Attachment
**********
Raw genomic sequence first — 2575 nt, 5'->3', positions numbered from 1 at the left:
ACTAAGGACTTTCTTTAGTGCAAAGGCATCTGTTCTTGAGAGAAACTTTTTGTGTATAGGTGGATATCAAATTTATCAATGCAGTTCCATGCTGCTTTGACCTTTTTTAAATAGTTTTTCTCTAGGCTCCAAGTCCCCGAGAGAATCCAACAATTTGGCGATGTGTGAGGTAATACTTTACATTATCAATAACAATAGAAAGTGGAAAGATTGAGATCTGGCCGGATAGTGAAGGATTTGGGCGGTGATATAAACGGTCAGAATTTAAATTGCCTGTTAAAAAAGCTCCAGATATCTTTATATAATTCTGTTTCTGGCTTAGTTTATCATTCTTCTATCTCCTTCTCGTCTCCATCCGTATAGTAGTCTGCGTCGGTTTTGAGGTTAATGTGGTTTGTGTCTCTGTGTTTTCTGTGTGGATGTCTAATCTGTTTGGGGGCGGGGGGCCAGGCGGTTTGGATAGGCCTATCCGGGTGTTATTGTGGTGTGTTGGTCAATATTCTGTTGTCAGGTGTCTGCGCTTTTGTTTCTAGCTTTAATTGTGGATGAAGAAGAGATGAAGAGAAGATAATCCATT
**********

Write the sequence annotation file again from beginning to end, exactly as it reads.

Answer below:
Raw genomic sequence first — 2575 nt, 5'->3', positions numbered from 1 at the left:
ACTAAGGACTTTCTTTAGTGCAAAGGCATCTGTTCTTGAGAGAAACTTTTTGTGTATAGGTGGATATCAAATTTATCAATGCAGTTCCATGCTGCTTTGACCTTTTTTAAATAGTTTTTCTCTAGGCTCCAAGTCCCCGAGAGAATCCAACAATTTGGCGATGTGTGAGGTAATACTTTACATTATCAATAACAATAGAAAGTGGAAAGATTGAGATCTGGCCGGATAGTGAAGGATTTGGGCGGTGATATAAACGGTCAGAATTTAAATTGCCTGTTAAAAAAGCTCCAGATATCTTTATATAATTCTGTTTCTGGCTTAGTTTATCATTCTTCTATCTCCTTCTCGTCTCCATCCGTATAGTAGTCTGCGTCGGTTTTGAGGTTAATGTGGTTTGTGTCTCTGTGTTTTCTGTGTGGATGTCTAATCTGTTTGGGGGCGGGGGGCCAGGCGGTTTGGATAGGCCTATCCGGGTGTTATTGTGGTGTGTTGGTCAATATTCTGTTGTCAGGTGTCTGCGCTTTTGTTTCTAGCTTTAATTGTGGATGAAGAAGAGATGAAGAGAAGATAATCCATT